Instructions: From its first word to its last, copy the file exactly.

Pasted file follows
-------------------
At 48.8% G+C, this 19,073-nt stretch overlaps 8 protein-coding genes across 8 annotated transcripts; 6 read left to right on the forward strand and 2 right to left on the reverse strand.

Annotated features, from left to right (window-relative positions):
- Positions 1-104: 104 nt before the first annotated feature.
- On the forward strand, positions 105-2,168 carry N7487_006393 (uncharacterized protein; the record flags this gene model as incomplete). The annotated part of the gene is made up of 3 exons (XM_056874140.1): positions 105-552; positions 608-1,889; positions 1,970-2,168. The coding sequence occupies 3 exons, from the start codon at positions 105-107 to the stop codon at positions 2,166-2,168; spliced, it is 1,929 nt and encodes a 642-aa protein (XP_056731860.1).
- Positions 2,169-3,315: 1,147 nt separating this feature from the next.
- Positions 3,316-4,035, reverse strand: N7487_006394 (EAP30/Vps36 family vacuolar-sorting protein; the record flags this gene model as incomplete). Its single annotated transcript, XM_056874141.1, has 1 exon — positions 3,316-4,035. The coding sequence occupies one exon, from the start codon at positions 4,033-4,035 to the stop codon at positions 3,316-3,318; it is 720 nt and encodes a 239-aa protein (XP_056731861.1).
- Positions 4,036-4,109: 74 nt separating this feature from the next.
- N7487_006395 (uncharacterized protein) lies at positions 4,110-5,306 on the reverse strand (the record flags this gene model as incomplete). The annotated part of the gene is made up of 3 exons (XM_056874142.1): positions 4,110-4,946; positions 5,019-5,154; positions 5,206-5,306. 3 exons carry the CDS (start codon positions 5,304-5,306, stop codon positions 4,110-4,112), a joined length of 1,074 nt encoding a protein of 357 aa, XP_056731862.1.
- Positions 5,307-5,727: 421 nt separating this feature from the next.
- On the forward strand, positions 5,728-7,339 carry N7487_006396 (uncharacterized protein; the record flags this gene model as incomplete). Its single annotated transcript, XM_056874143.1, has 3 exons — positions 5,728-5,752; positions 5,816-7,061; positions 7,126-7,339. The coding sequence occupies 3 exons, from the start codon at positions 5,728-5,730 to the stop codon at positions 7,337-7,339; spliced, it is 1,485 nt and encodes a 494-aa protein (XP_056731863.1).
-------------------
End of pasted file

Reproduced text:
At 48.8% G+C, this 19,073-nt stretch overlaps 8 protein-coding genes across 8 annotated transcripts; 6 read left to right on the forward strand and 2 right to left on the reverse strand.

Annotated features, from left to right (window-relative positions):
- Positions 1-104: 104 nt before the first annotated feature.
- On the forward strand, positions 105-2,168 carry N7487_006393 (uncharacterized protein; the record flags this gene model as incomplete). The annotated part of the gene is made up of 3 exons (XM_056874140.1): positions 105-552; positions 608-1,889; positions 1,970-2,168. The coding sequence occupies 3 exons, from the start codon at positions 105-107 to the stop codon at positions 2,166-2,168; spliced, it is 1,929 nt and encodes a 642-aa protein (XP_056731860.1).
- Positions 2,169-3,315: 1,147 nt separating this feature from the next.
- Positions 3,316-4,035, reverse strand: N7487_006394 (EAP30/Vps36 family vacuolar-sorting protein; the record flags this gene model as incomplete). Its single annotated transcript, XM_056874141.1, has 1 exon — positions 3,316-4,035. The coding sequence occupies one exon, from the start codon at positions 4,033-4,035 to the stop codon at positions 3,316-3,318; it is 720 nt and encodes a 239-aa protein (XP_056731861.1).
- Positions 4,036-4,109: 74 nt separating this feature from the next.
- N7487_006395 (uncharacterized protein) lies at positions 4,110-5,306 on the reverse strand (the record flags this gene model as incomplete). The annotated part of the gene is made up of 3 exons (XM_056874142.1): positions 4,110-4,946; positions 5,019-5,154; positions 5,206-5,306. 3 exons carry the CDS (start codon positions 5,304-5,306, stop codon positions 4,110-4,112), a joined length of 1,074 nt encoding a protein of 357 aa, XP_056731862.1.
- Positions 5,307-5,727: 421 nt separating this feature from the next.
- On the forward strand, positions 5,728-7,339 carry N7487_006396 (uncharacterized protein; the record flags this gene model as incomplete). Its single annotated transcript, XM_056874143.1, has 3 exons — positions 5,728-5,752; positions 5,816-7,061; positions 7,126-7,339. The coding sequence occupies 3 exons, from the start codon at positions 5,728-5,730 to the stop codon at positions 7,337-7,339; spliced, it is 1,485 nt and encodes a 494-aa protein (XP_056731863.1).